My thoughts exactly. $20k is a great EF for almost anyone, and would allow her to have plenty for whenever the time comes that she moves out on her own. I'd keep the $20k in cash savings, then beyond that (and maxing the Roth IRA), just invest in a taxable MF/ETF and throw anything extra into that account. S&P 500 (VFIAX/VOO) or total stock market (VTSAX/VTI) are great options. That investment money can just remain super flexible to eventually fund a home purchase, car replacements, future education, or whatever else she may need. It probably goes without saying, but she's doing a great job, and you/your wife have done just as great in teaching her to succeed.
                    "Praestantia per minutus" ... "Acta non verba"

                    Comment


                      #11
                      Originally posted by kork13 View Post
                      My thoughts exactly. $20k is a great EF for almost anyone, and would allow her to have plenty for whenever the time comes that she moves out on her own. I'd keep the $20k in cash savings, then beyond that (and maxing the Roth IRA), just invest in a taxable MF/ETF and throw anything extra into that account. S&P 500 (VFIAX/VOO) or total stock market (VTSAX/VTI) are great options. That investment money can just remain super flexible to eventually fund a home purchase, car replacements, future education, or whatever else she may need. It probably goes without saying, but she's doing a great job, and you/your wife have done just as great in teaching her to succeed.
                      We were posting at the same time. Thanks for the input (and the compliment). I like your plan, but I think she's also itching to invest a bit (hearing me talk about it so much probably doesn't help). She can get into a VG fund with 3K or an ETF with less, so that might be a good starting point without depleting her savings that much.
                      Steve

                      * Despite the high cost of living, it remains very popular.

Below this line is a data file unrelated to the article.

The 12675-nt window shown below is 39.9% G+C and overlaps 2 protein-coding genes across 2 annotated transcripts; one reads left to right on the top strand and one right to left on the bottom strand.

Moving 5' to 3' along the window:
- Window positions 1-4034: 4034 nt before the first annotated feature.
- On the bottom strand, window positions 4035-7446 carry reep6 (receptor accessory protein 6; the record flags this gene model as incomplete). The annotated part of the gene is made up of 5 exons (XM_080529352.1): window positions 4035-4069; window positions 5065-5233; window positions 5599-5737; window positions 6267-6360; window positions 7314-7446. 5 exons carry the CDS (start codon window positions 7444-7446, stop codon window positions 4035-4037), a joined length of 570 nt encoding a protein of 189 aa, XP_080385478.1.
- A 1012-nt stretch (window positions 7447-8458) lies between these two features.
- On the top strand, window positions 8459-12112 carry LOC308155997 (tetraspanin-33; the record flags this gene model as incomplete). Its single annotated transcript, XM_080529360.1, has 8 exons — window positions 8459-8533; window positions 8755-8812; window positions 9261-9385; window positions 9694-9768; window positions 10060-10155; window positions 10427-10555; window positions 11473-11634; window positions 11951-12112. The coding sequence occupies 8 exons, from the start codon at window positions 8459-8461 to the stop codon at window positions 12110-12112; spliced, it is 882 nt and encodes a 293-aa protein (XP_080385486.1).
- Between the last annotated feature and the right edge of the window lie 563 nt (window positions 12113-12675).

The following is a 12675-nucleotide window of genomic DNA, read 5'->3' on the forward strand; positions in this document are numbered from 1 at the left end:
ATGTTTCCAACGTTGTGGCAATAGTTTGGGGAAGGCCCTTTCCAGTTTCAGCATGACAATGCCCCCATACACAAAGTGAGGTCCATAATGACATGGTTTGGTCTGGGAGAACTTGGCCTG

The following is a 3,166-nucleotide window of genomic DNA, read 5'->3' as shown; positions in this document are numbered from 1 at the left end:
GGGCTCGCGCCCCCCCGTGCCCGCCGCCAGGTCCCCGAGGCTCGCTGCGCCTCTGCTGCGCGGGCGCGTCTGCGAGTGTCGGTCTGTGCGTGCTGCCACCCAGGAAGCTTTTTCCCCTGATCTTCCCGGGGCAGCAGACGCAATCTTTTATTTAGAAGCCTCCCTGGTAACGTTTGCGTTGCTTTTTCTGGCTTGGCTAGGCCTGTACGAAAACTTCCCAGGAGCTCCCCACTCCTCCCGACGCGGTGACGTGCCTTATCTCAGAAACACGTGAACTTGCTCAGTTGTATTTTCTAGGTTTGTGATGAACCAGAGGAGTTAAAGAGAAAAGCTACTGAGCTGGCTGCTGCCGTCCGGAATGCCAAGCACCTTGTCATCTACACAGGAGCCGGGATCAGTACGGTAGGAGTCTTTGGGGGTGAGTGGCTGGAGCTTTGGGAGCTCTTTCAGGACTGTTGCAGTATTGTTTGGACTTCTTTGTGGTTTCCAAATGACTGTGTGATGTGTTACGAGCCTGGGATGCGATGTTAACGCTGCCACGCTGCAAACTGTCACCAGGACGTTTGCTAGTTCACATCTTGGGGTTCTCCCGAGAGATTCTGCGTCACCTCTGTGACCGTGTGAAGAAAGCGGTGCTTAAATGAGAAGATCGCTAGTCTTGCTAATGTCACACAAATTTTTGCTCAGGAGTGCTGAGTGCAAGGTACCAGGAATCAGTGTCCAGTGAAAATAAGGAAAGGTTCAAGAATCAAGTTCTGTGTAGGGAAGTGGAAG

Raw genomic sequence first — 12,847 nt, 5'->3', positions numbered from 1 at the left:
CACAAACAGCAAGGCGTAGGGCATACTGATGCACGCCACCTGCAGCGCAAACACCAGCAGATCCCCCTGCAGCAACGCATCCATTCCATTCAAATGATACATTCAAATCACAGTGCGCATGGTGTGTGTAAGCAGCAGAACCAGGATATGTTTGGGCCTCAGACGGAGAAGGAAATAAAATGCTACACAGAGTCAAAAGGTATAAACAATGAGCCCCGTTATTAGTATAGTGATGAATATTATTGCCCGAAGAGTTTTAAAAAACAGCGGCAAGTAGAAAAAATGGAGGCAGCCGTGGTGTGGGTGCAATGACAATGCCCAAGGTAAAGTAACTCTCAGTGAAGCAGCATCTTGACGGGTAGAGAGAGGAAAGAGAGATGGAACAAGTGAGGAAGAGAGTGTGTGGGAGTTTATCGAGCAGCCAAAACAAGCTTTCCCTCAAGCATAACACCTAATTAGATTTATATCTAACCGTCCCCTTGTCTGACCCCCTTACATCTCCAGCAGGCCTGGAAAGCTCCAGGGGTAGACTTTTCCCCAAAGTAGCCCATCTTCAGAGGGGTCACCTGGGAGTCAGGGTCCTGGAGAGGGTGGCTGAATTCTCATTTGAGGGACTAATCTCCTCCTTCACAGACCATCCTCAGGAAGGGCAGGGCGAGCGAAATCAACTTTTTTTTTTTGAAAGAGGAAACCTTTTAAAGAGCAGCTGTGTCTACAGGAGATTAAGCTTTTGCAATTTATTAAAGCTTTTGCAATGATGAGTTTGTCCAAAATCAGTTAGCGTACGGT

* Why should I pay for my daughter's education when she already knows everything?
                      * There are no shortcuts to anywhere worth going.

                      Comment


                        #12
                        Originally posted by disneysteve View Post
                        She doesn't have an employer-sponsored plan.

                        She is not currently maxing the Roth since she is only working part time so 15% of income isn't enough to max it out. She has yet to 'launch' post-college into a serious job. She has asked if she should put more into the Roth. I'm kind of torn on that. I know that you can never regain lost time in the market. I also realize that if really necessary, she could pull out money she contributed without penalty, but I don't really want her getting into that mindset.
                        Not certain exactly how much she's earning, but I'll assume less than $40k/yr based on what you've said... But I'd still encourage her to max out the Roth IRA, in spite of it being more than the 15% often suggested. It's only $6k, and if she can get into the habit of ALWAYS maxing out the Roth IRA, it becomes second nature and you don't even think about it anymore. I started maxing mine as a college senior earning maybe $20k/yr... but totally worth it, and I've done it ever since. Habits are important, and a simple one like $6k into a Roth IRA? There's really no downside...especially if she has cash on hand that she doesn't know what to do with.